How To Make Crack
Bay Area rapper Lil B’s “cooking” dance seems to be reaching full-fledged ubiquity. We’ve seen Justin Beiber make reference to it, P. Diddy did it when he introduced Lil B’s performance at South by Southwest last week, and lots of other rappers are doing it in their videos. (Above, Atlanta’s OJ Da Juiceman gives it a go.) The basics of the dance are mostly hand-and-wrist motion, like you’re holding a pot and stirring its contents. It’s meant to mimic the actions of cooking crack.
Here’s Virginia’s Pusha T, in the video for his song, “Cook It Down,” from the new mixtape, Fear of God.
Lil B made a ten-minute video about how to do the dance last summer, in which he also reminded everybody to eat healthy. But the moves actually get a better presentation in the video for his song, “I Cook.”
Here’s someone named DTuyer’s mom doing the cooking dance last weekend:
The roots of the dance go back farther than you might have realized, though. Here, in the 2007 video for the Gucci Mane song “My Kitchen,” we see a young Waka Flocka Flame showing off his stirring style. (Most distinctly at the 2:09 mark.)
That’s a great song. OJ Da Juiceman, also a member of Gucci’s crew, gets mentioned in the lyrics there, too. Da Juiceman’s new song borrows heavily from Master P’s 1997 hit “Ghetto D.”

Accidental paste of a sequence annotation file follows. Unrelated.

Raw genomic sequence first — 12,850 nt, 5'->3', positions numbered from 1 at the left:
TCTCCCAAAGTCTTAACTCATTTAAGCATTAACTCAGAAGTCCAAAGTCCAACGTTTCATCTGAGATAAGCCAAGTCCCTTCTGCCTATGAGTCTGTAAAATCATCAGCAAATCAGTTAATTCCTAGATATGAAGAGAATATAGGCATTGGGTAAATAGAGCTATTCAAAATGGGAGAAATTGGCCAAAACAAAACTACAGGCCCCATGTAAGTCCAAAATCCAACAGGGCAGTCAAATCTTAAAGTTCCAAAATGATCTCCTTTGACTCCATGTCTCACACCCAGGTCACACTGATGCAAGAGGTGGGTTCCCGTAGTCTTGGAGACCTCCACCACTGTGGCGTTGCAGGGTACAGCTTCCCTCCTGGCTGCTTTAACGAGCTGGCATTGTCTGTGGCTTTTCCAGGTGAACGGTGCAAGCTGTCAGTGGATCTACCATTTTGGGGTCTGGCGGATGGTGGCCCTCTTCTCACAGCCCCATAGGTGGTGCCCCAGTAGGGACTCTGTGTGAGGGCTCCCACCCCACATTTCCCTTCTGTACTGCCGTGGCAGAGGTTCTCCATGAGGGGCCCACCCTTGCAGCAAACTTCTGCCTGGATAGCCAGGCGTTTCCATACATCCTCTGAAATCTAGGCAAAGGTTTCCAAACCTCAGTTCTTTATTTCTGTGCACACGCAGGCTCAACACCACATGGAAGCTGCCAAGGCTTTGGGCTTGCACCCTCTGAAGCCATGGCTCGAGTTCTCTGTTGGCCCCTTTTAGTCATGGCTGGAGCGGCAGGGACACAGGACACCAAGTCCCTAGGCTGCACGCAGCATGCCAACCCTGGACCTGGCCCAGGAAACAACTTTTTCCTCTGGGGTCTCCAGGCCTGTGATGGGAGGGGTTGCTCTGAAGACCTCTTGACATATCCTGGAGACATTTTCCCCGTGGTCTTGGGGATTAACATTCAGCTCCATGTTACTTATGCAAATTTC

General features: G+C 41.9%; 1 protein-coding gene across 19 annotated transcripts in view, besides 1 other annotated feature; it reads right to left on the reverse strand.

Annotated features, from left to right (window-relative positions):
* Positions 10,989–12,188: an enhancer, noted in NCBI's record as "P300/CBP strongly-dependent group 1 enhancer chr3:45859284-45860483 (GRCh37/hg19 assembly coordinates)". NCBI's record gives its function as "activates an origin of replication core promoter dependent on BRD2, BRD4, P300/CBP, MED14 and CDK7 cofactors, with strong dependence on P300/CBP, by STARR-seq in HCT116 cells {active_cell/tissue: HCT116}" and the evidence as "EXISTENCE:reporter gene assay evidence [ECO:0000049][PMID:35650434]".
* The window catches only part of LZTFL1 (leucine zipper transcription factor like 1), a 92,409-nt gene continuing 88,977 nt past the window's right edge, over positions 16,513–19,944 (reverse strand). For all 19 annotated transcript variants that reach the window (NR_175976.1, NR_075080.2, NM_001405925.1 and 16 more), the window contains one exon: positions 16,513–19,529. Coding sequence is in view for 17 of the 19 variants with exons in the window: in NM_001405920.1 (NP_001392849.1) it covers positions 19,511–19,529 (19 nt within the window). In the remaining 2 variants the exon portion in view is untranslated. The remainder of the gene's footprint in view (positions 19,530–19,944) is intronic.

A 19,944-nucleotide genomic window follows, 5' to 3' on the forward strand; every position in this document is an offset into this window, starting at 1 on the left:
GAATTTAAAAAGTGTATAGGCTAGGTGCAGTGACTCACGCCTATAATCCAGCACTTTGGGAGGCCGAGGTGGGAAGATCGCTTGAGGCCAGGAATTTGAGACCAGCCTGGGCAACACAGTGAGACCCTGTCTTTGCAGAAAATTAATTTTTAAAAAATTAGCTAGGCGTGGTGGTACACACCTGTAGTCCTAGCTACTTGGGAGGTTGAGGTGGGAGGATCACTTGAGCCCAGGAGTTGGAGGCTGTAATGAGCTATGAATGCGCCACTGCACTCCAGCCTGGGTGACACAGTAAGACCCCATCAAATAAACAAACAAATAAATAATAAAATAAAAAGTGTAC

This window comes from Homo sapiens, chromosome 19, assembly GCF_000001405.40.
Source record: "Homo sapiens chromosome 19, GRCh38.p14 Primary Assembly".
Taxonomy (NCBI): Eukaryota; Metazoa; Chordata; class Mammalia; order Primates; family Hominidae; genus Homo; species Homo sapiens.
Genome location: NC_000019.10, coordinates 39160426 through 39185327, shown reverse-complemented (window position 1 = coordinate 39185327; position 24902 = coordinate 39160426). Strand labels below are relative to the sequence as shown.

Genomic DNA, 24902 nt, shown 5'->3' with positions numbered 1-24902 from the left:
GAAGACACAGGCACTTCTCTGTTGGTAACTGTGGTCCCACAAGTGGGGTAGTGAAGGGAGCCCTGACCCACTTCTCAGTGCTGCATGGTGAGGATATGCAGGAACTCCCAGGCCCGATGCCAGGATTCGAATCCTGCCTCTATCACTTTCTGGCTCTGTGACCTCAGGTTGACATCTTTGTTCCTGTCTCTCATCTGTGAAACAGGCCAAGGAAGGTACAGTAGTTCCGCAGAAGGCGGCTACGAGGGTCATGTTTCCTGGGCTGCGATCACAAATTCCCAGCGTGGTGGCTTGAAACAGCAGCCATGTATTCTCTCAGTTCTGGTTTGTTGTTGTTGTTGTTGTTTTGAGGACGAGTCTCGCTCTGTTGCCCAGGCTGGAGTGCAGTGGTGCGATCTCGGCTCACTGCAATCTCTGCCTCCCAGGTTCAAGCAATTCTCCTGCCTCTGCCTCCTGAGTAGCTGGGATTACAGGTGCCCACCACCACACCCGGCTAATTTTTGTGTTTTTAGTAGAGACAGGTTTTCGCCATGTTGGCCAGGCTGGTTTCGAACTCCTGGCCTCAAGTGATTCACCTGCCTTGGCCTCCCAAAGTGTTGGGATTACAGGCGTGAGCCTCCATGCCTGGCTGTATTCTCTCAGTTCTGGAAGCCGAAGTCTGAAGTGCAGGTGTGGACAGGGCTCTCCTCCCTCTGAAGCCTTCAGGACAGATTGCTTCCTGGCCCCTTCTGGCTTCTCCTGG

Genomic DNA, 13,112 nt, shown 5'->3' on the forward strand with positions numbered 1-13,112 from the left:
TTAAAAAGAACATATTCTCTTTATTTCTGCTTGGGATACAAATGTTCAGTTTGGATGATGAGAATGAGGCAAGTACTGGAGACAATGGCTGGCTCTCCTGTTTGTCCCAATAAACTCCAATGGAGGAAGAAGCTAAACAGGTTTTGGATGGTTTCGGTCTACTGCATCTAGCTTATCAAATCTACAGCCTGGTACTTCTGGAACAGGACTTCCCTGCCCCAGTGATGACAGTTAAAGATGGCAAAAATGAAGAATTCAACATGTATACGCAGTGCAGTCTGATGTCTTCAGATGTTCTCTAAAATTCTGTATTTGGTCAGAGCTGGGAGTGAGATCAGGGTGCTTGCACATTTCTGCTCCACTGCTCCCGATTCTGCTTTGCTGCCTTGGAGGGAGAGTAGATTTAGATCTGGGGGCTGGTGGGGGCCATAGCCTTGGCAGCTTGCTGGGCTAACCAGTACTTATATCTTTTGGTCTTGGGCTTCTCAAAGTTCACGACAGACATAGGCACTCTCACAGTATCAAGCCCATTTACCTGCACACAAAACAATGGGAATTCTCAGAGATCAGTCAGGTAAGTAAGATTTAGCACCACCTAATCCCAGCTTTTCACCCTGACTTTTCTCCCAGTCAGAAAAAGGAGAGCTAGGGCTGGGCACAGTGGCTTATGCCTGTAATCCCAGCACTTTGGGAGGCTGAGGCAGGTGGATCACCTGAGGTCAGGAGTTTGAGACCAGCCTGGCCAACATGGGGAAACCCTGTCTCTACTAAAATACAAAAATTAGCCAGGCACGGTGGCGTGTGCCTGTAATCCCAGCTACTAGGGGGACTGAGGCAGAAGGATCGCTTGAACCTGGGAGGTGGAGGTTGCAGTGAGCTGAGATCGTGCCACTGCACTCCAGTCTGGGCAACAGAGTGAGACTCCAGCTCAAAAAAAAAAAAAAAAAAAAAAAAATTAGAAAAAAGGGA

Around that time, 1997, which was a couple years after Raekwon the Chef posed with a Pyrex pot for the artwork that accompanied his Only Built 4 Cuban Linx… album, I saw the great Brooklyn duo M.O.P. perform a show at Tramps, a since shuttered club in the Flatiron District. Towards the end of show, some thirty or 40 members of M.O.P.’s posse had joined them on stage. (The “P” in M.O.P. stands for posse, actually. The “M” and the “O” stand for “Mash Out.”) And as the rapper Lil Fame shouted his rhymes during the great song “Downtown Swinga,” the part that goes, “Strugglin’!/Slingin’ that crack rock/Jugglin’!/Keepin’ them crack spots bubblin’…” I noticed one of the guys next to him (maybe it was their associate Teflon, or their manager Laze E Laze?) lean forward and enact a certain motion with his hands.
The next day at work, I noted this to my friend Shani, with whom I’d gone to show. I had thought the guy was miming the lighting of a crack pipe (I had actually thought the lyric was “keepin’ those crack pipes bubbling…”) Which had surprised me, because the smoking of crack, as opposed to the selling of it, has always been generally looked down upon in hip-hop. And this guy had looked very exuberant as he was doing it.
But no, Shani corrected me about the lyric, that it was crack “spots” that were bubbling, and explained that she had understood the guy to be giving a cooking display. I’m pretty sure she was right.
Man, Lil B was like four years old in 1997.